The aftermath from the police shooting of 18-year-old Michael Brown over the weekend can still be seen on the streets of Ferguson, Mo. Last night, the protests in the St. Louis suburb started to look more and more like a war zone.
“I know that many Americans have been deeply disturbed by the images we’ve seen in the heartland of our country as police have clashed with people protesting,” President Obama said at a news conference Thursday.
The White House has asked the Department of Justice and the FBI to independently investigate the death of Brown along with local officials on the ground. “The Department of Justice is also consulting with local authorities about ways that they can maintain public safety without restricting the right of peaceful protest and while avoiding unnecessary escalation,” the president said.
But descalation seemed far away on Wednesday night, according to Jelani Cobb, a contributor to The New Yorker and the director of African American Studies at the University of Connecticut. He's currently in Ferguson and says that “what I saw there was very reminiscent of a combat zone."
Law enforcement officials reportedly used tear gas to disperse protesters, and patrolled the streets with armored vehicles and high-powered assault rifles. Reporters Wesley Lowery of The Washington Post and Ryan Reilly of The Huffington Post were arrested last night, and Lowery was reportedly assaulted by a law enforcement officer.
Cobb says that police in the area remain aggressive despite calls for peace from community leaders and Michael Brown's family.
“There was a real climate of hostility emanating from the police,” Cobb says. “It was almost a given — everyone knew that when night fell, there was going to be some kind of activity that took place.”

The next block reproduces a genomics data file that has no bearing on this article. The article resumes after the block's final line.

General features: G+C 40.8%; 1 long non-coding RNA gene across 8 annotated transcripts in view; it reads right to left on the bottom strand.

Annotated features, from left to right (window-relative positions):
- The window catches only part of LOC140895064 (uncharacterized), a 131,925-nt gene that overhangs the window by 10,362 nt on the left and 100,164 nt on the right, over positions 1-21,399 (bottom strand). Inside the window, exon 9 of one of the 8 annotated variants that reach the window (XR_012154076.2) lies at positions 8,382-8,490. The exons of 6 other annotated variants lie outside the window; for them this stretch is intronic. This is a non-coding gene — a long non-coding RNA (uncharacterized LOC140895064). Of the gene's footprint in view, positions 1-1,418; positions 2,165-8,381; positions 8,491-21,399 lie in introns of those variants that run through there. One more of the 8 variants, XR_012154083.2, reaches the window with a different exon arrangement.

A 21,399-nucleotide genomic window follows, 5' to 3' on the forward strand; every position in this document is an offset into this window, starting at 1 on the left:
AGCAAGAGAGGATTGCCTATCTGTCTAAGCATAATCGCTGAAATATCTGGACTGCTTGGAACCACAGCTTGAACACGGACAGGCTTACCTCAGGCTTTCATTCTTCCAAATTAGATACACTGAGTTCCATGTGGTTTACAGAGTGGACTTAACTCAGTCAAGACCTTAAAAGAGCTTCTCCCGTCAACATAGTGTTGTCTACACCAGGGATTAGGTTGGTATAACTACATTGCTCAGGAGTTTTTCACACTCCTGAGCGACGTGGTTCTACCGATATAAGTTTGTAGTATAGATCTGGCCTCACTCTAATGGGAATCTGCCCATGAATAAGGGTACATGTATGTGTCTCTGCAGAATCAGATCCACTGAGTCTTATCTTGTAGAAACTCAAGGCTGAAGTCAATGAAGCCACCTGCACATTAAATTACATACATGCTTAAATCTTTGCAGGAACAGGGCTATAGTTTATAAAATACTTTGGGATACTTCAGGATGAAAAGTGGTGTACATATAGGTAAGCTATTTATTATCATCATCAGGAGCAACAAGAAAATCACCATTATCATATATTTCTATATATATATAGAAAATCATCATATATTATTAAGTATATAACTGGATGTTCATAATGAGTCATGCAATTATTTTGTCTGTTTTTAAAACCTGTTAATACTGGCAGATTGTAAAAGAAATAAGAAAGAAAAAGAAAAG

While many contend that people from outside the community are inciting violence, Cobb says there is long-standing tension between the overwhelmingly white police force and the citizens of Ferguson, nearly 70 percent of whom are black.
“The veil of secrecy that has surrounded the investigation has done nothing to alleviate the tensions,” Cobb says. “People here think the secrecy — particularly of not releasing the name of the officer — that the secrecy here provides a great deal of leeway or a great opportunity for collusion. When the name becomes available, people really don’t know if there’s been coordination in terms of stories.”
Ferguson Police Chief Thomas Jackson contends that the officer involved in the incident had reportedly been hit and suffered swelling on the side of his face. But Cobb says without knowing which officer was involved, it is impossible to independently verify that information.
“No one has seen him; no one knows who he or she is,” Cobb says. “It’s very difficult to develop any trust in that context.”
While protests initially started as a way to show solidarity with Brown and his family, Cobb says individuals in Ferguson are increasingly worried about the militarization of the police department. Last night, Cobb says, the streets were blockaded and the police were out in riot gear.
“[It] is perhaps understandable given that there have been incidents of looting and some vandalism,” he says. “But what was atypical and what was shocking to see is these police officers had two armored personnel carriers that were nose-to-nose, that were blocking the street. Many, if not most, of the officers had on some kind of military fatigue garb.”
Officers also sat on top of armored vehicles with high-powered assault rifles — Cobb says it looked like some kind of “sniper’s nest.”
“This is like municipal shock and awe,” he says. “They ordered the crowd to disperse around 8:30 and began firing tear gas. They continued to tear gas that community for up to two hours after that, such that there was a large white cloud looming over that entire neighborhood.”
In addition to tear gas, Cobb says that police fired rubber bullets and threw flash grenades. "It was hard to understand what threat justified this," he says.